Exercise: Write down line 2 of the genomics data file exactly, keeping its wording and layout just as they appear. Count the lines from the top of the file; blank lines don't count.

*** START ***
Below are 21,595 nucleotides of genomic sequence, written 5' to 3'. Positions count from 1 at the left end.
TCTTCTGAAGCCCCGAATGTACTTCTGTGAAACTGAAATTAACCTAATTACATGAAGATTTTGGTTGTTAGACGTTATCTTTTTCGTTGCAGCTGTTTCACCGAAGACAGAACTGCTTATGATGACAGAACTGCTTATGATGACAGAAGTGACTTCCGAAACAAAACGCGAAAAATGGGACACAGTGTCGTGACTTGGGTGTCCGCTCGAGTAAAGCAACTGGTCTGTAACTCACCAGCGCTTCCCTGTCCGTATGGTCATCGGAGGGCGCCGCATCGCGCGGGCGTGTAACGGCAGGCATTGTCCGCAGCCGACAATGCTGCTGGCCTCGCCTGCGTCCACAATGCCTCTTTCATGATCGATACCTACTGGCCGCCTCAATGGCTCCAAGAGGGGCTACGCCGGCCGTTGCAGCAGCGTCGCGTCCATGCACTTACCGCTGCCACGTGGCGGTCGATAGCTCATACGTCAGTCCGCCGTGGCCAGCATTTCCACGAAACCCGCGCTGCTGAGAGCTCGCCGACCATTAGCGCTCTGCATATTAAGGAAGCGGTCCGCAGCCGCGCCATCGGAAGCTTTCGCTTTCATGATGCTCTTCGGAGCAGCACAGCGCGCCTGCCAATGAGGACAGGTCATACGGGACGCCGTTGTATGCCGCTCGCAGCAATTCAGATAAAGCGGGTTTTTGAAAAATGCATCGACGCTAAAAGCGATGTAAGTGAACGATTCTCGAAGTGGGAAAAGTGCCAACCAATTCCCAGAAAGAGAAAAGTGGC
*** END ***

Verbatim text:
TCTTCTGAAGCCCCGAATGTACTTCTGTGAAACTGAAATTAACCTAATTACATGAAGATTTTGGTTGTTAGACGTTATCTTTTTCGTTGCAGCTGTTTCACCGAAGACAGAACTGCTTATGATGACAGAACTGCTTATGATGACAGAAGTGACTTCCGAAACAAAACGCGAAAAATGGGACACAGTGTCGTGACTTGGGTGTCCGCTCGAGTAAAGCAACTGGTCTGTAACTCACCAGCGCTTCCCTGTCCGTATGGTCATCGGAGGGCGCCGCATCGCGCGGGCGTGTAACGGCAGGCATTGTCCGCAGCCGACAATGCTGCTGGCCTCGCCTGCGTCCACAATGCCTCTTTCATGATCGATACCTACTGGCCGCCTCAATGGCTCCAAGAGGGGCTACGCCGGCCGTTGCAGCAGCGTCGCGTCCATGCACTTACCGCTGCCACGTGGCGGTCGATAGCTCATACGTCAGTCCGCCGTGGCCAGCATTTCCACGAAACCCGCGCTGCTGAGAGCTCGCCGACCATTAGCGCTCTGCATATTAAGGAAGCGGTCCGCAGCCGCGCCATCGGAAGCTTTCGCTTTCATGATGCTCTTCGGAGCAGCACAGCGCGCCTGCCAATGAGGACAGGTCATACGGGACGCCGTTGTATGCCGCTCGCAGCAATTCAGATAAAGCGGGTTTTTGAAAAATGCATCGACGCTAAAAGCGATGTAAGTGAACGATTCTCGAAGTGGGAAAAGTGCCAACCAATTCCCAGAAAGAGAAAAGTGGC